Hospital and physician alignment remains a top concern for 2016 with the Affordable Care Act and its goals of improving access to high-quality healthcare at low costs. Such a lofty goal requires collaboration of providers and will likely lead to more mergers, affiliations, and cooperative endeavors.

Fraud and Abuse

As stated by Gary W. Herschman, an attorney with Epstein Becker & Green PC in Newark, NJ, "there are so many ambiguities in the Stark law and Anti-Kickback Statute (AKS) that even health-care facilities and companies that think they are compliant may be targets for major compliance and False Claims Act (FCA) exposures." Such concerns and ambiguities are partly driven by changes in healthcare delivery patterns and changing provider relationships.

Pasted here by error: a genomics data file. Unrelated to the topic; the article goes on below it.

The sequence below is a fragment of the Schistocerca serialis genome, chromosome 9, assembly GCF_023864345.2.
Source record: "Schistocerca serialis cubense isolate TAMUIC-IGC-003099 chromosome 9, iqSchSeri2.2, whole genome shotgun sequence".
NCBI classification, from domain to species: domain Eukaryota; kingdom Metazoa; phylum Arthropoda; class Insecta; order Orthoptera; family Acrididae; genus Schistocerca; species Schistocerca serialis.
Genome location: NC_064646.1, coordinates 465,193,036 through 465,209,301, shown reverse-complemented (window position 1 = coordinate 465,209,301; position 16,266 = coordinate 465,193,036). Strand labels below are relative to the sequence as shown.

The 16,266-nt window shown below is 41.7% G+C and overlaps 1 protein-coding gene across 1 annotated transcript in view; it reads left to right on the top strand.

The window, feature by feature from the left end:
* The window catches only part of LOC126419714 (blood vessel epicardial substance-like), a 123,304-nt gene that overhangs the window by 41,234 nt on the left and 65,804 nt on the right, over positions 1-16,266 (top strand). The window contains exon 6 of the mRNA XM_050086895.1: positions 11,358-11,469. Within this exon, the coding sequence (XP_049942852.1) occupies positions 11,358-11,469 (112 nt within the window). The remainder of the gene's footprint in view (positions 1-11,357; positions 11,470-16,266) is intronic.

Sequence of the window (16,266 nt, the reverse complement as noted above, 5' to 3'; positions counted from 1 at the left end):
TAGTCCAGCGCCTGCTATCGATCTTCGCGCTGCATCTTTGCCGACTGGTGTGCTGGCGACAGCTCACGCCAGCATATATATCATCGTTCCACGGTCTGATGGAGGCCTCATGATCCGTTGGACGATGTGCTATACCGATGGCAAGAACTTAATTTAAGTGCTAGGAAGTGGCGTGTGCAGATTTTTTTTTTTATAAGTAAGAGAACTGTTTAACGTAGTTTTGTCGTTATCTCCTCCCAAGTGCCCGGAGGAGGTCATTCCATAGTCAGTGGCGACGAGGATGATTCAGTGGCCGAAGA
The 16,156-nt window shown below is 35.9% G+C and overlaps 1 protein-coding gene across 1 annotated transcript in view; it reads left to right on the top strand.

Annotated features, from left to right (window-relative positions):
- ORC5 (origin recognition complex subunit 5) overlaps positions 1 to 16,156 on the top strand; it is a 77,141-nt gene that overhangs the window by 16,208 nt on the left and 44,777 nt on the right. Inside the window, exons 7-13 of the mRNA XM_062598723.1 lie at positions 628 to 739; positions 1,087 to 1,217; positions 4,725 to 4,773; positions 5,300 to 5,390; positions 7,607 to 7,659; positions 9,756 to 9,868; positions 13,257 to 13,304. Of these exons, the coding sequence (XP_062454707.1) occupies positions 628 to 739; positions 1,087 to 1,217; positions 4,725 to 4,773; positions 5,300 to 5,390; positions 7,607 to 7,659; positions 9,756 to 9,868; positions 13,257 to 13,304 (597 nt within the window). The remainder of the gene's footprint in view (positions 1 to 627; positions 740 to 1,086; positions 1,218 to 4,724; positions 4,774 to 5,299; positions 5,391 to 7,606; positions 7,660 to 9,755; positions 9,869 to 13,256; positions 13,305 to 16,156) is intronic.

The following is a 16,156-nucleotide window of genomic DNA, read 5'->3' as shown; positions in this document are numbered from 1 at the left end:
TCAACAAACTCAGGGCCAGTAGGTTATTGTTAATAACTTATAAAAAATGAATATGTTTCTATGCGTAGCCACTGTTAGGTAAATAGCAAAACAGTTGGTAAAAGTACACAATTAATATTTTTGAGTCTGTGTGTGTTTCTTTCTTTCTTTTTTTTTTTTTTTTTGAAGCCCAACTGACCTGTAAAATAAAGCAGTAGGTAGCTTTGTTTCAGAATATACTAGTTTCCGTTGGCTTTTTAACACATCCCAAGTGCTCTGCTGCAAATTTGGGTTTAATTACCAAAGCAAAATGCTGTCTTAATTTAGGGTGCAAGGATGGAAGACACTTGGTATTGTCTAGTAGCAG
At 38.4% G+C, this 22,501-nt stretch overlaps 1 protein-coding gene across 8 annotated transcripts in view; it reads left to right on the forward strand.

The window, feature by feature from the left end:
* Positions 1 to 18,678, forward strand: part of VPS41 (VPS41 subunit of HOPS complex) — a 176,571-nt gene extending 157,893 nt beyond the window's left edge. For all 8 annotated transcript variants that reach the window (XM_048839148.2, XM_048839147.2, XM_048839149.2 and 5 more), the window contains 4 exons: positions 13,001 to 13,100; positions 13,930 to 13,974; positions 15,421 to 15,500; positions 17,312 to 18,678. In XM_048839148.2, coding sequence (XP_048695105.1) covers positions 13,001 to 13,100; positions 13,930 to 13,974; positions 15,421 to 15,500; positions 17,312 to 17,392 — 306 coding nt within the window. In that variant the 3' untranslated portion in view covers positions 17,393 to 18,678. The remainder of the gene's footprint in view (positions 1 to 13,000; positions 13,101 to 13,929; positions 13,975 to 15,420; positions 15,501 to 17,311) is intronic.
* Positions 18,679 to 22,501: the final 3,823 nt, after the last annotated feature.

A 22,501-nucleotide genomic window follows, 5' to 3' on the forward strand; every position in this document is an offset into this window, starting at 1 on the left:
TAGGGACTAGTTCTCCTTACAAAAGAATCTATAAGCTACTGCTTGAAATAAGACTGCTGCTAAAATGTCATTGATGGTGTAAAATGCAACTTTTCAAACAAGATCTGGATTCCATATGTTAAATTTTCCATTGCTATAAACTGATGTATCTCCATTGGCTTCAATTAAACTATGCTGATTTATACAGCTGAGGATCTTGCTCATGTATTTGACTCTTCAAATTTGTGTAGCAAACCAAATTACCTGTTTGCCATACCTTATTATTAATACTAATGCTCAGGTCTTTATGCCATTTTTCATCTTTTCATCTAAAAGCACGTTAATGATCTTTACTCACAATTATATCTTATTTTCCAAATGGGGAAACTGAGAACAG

Health Information and Technology

Health IT issues are becoming more prevalent, and are posing some of the most complex and challenging hurdles in the healthcare arena. The cost and complexity of health information technology is a major concern, as is the slow rate of adoption and unavoidable risk of data breaches.

Interoperability and determining how systems can share data in a meaningful way takes up a tremendous amount of time and resources. A failure to achieve interoperability "raises the risk of losing meaningful use incentive payments, Stark law exceptions, and AKS safe-harbors." While there has been slight progress toward interoperability, it is likely that in order for progress to continue to be made and full interoperability achieved, the government may have to keep the pressure on, including incentives.

Data breaches is another large area for concern, especially as more and more medical records are becoming digitized. A cybersecurity law recently passed by the Senate carves out the healthcare industry for receiving special attention in the data breach arena.